by RICHARD WINTERS
This wacky film nicely exemplifies the mod, experimental wave of filmmaking that permeated the era of the late ’60s. The story takes place in London and is about a clothing manufacturer’s wife named Harriet Blossom (Shirley MacLaine) who one day calls her husband Robert (Richard Attenborough) while he is at work to tell him that her sewing machine has broken down. Robert sends a lowly assistant named Ambrose Tuttle (James Booth) over to their house to help her fix it. Harriet is a bit bored with life and feels neglected by her husband who is tied up with his job. She not so subtly seduces Ambrose when he comes over and then hides him in the attic, where he soon takes up residence. He comes out only when the husband is away, but the unexplained strange noises that Robert hears and the many close calls make him think he is going insane and lead him to a nervous breakdown.
Director Joseph McGrath’s highly visual style is the real star here. The lighting, editing, camera angles, set design, and costumes are all very creative and imaginative. I also liked the home that was chosen for the setting. It has a nice architectural flair especially the attic and billiards room, which seems to be draped by a large stained glass window. Certain film professors show this movie to their classes as an example of how stylish direction can help accentuate a story as well as deftly define its era. I was disappointed to see that although McGrath is still alive he hasn’t done a film since 1984, which is a shame as it is obvious from this that he is quite gifted.
This is generally considered a vehicle for MacLaine, but to me her performance isn’t interesting. I think she is a first rate actress, but her character is actually the only normal one in the film and she ends up acting like nothing more than an anchor trying to corral all the craziness around her. Booth, as her lover, goes to the other extreme, but doesn’t fare any better. He seems too clownish and is always wearing various disguises and going through different personas, which ends up making the character unrealistic and cartoonish. If anything, out of the three main leads, it is actually Attenborough who does the best. His nervous and confused facial expressions are priceless. The scenes where he comes home from work and to unwind, pretends to be a conductor of a large orchestra while listening to a loud record are amusing.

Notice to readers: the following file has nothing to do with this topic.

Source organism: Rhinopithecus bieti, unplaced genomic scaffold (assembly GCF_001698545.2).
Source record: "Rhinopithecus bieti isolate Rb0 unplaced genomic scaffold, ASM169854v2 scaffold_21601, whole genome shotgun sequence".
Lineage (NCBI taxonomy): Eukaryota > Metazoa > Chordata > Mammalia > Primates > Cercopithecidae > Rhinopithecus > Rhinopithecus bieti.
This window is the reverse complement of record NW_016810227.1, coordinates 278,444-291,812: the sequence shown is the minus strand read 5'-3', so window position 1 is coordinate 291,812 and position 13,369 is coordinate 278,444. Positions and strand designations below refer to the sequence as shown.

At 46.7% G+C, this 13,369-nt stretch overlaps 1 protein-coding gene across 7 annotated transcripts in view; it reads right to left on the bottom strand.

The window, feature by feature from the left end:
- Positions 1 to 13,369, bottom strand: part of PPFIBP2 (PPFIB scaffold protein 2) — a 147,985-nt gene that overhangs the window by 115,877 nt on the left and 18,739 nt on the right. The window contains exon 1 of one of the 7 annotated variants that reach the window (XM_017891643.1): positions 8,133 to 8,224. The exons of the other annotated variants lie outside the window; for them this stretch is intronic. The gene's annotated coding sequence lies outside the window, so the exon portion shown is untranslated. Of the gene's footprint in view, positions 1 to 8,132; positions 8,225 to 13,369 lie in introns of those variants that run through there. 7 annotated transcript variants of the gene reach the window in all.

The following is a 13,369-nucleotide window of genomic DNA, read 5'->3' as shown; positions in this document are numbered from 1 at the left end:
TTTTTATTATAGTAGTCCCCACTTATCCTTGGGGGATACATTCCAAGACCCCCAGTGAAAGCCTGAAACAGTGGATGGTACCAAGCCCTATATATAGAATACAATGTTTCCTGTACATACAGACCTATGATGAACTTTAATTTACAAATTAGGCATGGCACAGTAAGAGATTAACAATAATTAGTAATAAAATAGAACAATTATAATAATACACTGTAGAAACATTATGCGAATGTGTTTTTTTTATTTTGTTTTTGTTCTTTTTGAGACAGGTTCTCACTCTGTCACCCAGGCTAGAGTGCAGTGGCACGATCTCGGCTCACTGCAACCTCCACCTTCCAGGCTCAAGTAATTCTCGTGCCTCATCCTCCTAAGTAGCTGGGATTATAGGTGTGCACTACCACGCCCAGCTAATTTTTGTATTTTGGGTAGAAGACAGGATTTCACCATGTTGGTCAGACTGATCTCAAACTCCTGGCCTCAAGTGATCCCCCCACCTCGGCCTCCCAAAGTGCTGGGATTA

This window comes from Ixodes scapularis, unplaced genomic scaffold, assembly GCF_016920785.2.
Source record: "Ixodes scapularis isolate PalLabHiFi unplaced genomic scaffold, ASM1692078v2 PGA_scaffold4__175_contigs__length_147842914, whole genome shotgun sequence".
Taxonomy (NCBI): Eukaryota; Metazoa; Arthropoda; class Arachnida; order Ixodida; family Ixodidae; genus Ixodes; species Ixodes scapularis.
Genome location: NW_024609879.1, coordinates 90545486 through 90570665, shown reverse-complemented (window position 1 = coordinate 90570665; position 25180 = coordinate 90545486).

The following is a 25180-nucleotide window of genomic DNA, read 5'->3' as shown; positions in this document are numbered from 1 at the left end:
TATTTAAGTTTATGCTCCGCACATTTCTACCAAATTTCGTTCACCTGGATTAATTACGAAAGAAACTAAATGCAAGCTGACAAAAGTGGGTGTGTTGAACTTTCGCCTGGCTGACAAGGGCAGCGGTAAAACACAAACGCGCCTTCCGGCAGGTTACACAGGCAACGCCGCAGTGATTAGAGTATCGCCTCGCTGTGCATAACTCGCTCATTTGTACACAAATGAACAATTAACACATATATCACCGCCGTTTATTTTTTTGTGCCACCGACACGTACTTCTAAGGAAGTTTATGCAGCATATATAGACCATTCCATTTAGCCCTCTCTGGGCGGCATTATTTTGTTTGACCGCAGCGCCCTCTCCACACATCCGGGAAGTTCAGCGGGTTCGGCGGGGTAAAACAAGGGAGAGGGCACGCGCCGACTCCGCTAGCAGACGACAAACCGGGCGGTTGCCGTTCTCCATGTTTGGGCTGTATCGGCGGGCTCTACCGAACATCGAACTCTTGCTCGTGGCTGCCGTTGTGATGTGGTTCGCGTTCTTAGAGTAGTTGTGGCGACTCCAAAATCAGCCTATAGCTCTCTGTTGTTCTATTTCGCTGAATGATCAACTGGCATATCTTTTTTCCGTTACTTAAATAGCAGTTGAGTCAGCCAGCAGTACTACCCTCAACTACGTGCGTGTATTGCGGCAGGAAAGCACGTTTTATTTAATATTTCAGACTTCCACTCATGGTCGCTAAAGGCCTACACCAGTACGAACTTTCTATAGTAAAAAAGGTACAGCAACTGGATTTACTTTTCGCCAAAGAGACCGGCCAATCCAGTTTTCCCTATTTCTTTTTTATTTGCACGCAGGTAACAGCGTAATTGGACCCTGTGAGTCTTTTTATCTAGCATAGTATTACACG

The colorful supporting cast full of legendary British pros steals the film. Some of them appear just briefly, but they still make a memorable and funny impression. Barry Humphries, playing a male character and not Dame Edna, is good as an art dealer. John Cleese in one of his very first roles is engaging as an argumentative postal clerk. The best however is far and away Freddie Jones as the snippy, suspicious, relentless detective that seemingly will leave no stone unturned in his pursuit of Ambrose, who once he moves into Harriet’s attic proceeds to completely drop of society and disappear.
Although generally entertaining the plot really doesn’t go anywhere and seems in a lot of ways to merely be a set-up for a lot of absurdity. What is worse is the fact that this based on a true story that in its own right was very intriguing. In the real-life incident that took place in 1913, a 33 year old woman by the name of Dolly Oesterreich met a 17 year old named Otto Sanhuber. She, like the character in the movie, was a bored wife of a wealthy textile manufacturer, and took on the young man as her “sex slave” which he readily accepted. To avoid possible suspicion she had him move into their attic, where he remained for five years and despite some close calls was never caught. When the Oesterreichs moved to Los Angeles in 1918 Dolly made sure that their new home had an attic as well and Otto then took up residence there; the deception continued until 1920 when Otto killed the husband.
Of course none of that happens here. In fact, Ambrose is fond of the husband and considers the three to be one big happy “family”, which is offbeat for sure, but not particularly satisfying. Again, this film does have some funny moments. I thought the scene where Robert invents the world’s first inflatable bra only to have the system go awry during an exhibition, which forces the model’s breasts to grow to unbelievable proportions before they all go floating in the air, to be hilarious. Still the end result of this production can best be described as cinematic soufflé. It looks great, but has no substance.
My Rating: 6 out of 10 stars